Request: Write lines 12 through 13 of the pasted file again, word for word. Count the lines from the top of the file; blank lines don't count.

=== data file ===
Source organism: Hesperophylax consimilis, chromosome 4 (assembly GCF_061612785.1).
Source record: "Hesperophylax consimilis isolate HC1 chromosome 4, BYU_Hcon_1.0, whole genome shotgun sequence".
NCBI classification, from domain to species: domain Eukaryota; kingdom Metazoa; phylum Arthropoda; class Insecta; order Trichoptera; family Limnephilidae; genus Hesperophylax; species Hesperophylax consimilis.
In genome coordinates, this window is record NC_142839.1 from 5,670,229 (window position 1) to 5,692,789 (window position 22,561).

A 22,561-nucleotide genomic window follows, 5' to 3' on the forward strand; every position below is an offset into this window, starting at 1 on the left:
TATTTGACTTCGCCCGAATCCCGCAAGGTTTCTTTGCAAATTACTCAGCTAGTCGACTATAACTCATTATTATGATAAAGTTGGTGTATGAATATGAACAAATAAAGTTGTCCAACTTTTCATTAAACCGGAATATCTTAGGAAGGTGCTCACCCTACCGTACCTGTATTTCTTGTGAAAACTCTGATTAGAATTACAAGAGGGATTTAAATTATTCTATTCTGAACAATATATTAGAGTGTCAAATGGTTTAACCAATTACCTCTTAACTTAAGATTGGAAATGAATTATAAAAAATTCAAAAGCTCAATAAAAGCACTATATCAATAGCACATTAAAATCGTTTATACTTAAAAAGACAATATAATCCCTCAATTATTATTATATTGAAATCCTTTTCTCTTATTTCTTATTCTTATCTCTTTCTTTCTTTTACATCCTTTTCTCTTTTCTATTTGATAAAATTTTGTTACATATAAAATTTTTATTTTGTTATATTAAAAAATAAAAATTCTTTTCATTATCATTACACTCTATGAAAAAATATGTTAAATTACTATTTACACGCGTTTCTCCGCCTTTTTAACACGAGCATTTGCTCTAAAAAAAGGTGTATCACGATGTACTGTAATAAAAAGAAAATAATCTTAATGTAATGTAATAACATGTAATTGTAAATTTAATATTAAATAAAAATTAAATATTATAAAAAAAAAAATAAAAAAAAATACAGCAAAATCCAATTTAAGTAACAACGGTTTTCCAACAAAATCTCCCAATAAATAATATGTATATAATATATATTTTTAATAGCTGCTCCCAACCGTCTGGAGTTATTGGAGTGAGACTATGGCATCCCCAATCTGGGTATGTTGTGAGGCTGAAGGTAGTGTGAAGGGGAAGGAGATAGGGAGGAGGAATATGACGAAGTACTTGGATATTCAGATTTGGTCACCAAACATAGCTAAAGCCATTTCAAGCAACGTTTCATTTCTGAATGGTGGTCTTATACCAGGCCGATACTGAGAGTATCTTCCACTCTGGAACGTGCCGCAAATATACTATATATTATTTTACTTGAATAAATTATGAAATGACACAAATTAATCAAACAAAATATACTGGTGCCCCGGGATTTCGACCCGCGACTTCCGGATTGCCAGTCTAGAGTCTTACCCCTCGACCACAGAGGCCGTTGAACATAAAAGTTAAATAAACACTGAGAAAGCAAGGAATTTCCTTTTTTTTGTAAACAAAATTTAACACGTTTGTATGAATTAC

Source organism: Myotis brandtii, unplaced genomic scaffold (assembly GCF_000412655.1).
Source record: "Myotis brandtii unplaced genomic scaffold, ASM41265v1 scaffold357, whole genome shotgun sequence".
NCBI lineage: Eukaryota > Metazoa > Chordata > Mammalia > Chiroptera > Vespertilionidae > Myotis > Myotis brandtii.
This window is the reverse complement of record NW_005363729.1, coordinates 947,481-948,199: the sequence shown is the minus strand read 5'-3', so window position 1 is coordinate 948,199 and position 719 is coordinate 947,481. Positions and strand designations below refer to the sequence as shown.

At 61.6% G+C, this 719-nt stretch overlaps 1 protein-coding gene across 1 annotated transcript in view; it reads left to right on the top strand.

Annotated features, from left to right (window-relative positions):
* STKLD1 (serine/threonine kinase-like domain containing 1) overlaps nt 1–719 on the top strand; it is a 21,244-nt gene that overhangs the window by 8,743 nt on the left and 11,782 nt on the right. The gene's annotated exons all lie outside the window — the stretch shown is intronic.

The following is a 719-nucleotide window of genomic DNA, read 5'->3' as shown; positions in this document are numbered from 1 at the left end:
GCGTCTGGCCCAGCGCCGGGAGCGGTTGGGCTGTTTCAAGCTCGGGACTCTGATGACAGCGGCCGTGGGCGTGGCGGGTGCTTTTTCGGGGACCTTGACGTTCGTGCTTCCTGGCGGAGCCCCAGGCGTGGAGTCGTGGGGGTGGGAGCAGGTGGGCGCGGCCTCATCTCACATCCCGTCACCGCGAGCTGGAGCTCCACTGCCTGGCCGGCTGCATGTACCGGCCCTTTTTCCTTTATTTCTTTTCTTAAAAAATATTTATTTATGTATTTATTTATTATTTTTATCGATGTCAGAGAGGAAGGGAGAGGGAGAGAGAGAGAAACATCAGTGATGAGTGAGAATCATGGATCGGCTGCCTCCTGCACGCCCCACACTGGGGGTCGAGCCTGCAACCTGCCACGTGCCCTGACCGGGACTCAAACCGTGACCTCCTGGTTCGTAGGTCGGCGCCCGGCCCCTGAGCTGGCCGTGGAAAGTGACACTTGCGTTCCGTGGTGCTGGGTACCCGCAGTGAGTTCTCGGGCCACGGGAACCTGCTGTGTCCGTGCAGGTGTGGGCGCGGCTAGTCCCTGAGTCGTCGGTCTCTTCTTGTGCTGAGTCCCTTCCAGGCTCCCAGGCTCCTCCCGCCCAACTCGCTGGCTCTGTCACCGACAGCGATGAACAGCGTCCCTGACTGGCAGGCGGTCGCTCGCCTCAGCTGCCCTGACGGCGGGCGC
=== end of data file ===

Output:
Annotated features, from left to right (window-relative positions):
* STKLD1 (serine/threonine kinase-like domain containing 1) overlaps nt 1–719 on the top strand; it is a 21,244-nt gene that overhangs the window by 8,743 nt on the left and 11,782 nt on the right. The gene's annotated exons all lie outside the window — the stretch shown is intronic.